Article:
This was a simple, inexpensive project. I thought it would be sweet to have silhouettes of my daughter hanging on her wall but found it impossible to keep her still long enough to trace her outline. I settled on this solution. I found these simple frames at a dollar store. The entire project cost less than $10, but it adds a personal touch to her room. Here’s how to do it:
Supplies and tools
1. Search your photo collection to find images that are profile or silhouette shots. Copy or print them as large as possible on an 8-1/2- x 11-inches sheet of paper.
2. Tape the photo page and scrapbook paper back-to-back then cut out around shape of the child in the photo.
3. Glue the silhouettes onto white card stock and frame them.
This project was quite time-consuming, but the final product was worth all of the work. I made this stencil the same way I did for the dresser. I originally saw this stencil painted on a wall in Domino magazine and fell in love with it. It is such an unusual and fun way of breaking up the wall space in a room. Here’s how to do it:
Supplies and tools
1. Make the stencil
Photocopy an image (I copied the page from Domino), then have the image transferred onto a clear overhead projector sheet. (I went to Kinko’s, but the sheets can also be run through regular copiers.) Measure the projected image to make sure it’s the desired height, then trace it onto photo paper (it’s thicker paper that holds up for multiple uses). The stencil should be at least 1-1/2 of the pattern length so that it’s easy to line up later. Cut out the negative space (light pink) of the stencil using a craft knife.
Move furniture out of the way and cover with plastic. Cover floor with drop cloth.
3. Create a guide line
Measure up from the floor 3-1/2 feet. Using a level, tape off a line.
4. Painting walls
Paint the top half (light pink) first, from ceiling to the tape line. Use edging tools to make crisp lines at the ceiling and around moulding. Once it’s dry, remove the tape and paint the dark pink (again using edging tools around moulding) up to the light pink. (My stencil is about six inches tall, so I painted the dark pink a little more than six inches higher than where I wanted the stencil to start.)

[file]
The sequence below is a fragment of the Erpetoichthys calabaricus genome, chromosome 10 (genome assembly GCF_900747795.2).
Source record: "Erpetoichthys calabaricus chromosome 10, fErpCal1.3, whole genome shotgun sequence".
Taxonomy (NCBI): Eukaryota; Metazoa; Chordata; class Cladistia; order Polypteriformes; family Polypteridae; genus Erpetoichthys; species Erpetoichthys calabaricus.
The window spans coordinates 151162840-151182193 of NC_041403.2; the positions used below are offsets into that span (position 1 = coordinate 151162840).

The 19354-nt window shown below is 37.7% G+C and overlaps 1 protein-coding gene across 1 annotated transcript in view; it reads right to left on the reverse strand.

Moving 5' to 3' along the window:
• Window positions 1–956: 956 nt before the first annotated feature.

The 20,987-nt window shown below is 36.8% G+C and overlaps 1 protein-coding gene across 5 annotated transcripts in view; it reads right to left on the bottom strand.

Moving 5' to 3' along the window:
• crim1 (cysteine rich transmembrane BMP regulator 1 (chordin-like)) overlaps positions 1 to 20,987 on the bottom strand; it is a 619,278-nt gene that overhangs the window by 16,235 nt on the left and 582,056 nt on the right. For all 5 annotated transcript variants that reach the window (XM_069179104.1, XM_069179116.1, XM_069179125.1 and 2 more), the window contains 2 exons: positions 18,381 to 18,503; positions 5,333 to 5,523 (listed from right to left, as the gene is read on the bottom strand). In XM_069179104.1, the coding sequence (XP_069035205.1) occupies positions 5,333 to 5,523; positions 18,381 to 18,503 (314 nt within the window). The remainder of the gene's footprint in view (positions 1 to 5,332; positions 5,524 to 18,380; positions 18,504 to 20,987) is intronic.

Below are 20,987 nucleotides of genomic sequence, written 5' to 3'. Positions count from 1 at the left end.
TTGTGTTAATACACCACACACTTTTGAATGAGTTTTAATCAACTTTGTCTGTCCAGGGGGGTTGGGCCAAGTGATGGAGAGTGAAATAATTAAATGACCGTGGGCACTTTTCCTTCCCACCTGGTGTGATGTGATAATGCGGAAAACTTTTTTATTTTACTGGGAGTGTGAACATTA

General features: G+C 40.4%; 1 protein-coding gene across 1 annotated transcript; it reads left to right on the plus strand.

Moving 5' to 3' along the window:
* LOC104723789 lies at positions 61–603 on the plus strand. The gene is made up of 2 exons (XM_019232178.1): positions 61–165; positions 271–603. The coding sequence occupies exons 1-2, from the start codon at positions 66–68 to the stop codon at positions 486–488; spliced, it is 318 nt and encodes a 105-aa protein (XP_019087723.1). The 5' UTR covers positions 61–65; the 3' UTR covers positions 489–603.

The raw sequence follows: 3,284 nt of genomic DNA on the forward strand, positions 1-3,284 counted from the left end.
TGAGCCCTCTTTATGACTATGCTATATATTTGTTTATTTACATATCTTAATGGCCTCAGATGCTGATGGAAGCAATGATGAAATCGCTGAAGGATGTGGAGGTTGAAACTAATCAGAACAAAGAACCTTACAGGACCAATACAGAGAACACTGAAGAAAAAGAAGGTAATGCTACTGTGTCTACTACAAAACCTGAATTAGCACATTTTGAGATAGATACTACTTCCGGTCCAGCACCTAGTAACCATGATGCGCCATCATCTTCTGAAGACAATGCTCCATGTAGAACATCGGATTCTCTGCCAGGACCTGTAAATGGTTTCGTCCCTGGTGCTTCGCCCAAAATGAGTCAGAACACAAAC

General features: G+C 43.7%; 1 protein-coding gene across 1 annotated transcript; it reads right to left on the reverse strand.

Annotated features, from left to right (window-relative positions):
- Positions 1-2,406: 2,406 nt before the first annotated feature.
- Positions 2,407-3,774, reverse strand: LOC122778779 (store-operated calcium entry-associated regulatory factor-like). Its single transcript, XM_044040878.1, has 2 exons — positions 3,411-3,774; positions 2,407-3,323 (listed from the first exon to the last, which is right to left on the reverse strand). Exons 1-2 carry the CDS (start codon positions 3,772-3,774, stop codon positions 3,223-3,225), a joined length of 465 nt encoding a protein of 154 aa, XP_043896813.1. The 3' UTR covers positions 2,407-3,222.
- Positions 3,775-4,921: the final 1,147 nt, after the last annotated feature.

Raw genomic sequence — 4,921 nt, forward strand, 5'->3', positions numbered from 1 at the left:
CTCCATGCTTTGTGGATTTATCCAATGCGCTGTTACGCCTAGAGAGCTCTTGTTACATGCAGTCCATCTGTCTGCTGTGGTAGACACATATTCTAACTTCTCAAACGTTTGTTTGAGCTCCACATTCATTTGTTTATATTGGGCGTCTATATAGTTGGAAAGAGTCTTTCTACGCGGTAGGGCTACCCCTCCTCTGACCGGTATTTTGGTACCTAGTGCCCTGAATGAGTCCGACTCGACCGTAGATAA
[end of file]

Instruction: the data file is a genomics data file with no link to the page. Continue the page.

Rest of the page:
When the paint is completely dry, measure again and tape off a level line at three feet from the floor. Next spray the back side of the stencil with adhesive spray (the adhesive spray remains sticky enough to use the stencil many times before having to reapply it). Then line the stencil up with the top of the tape line and stick it to the wall. Using the light pink paint and a stencil paint brush, I stenciled around the entire room, making a border between the two colors of paint.
Tip: It’s difficult to keep paint from seeping under the edge of the stencil (even with adhesive spray), especially when the stencil is used repeatedly. I wanted the lines to be crisp because the two pinks were quite close in color. So, after the stenciling was dry, I took a fine tip artist brush and dark pink paint and touched up any splotches, where paint seeped under the stencil.
I can’t take any credit for these. I bought a Martha Stewart kit. Of course, once I found out how easy they are to make, I cursed myself for spending $20 on a kit when I could have just bought the tissue paper for $5 and made them entirely on my own. Oh well, live and learn.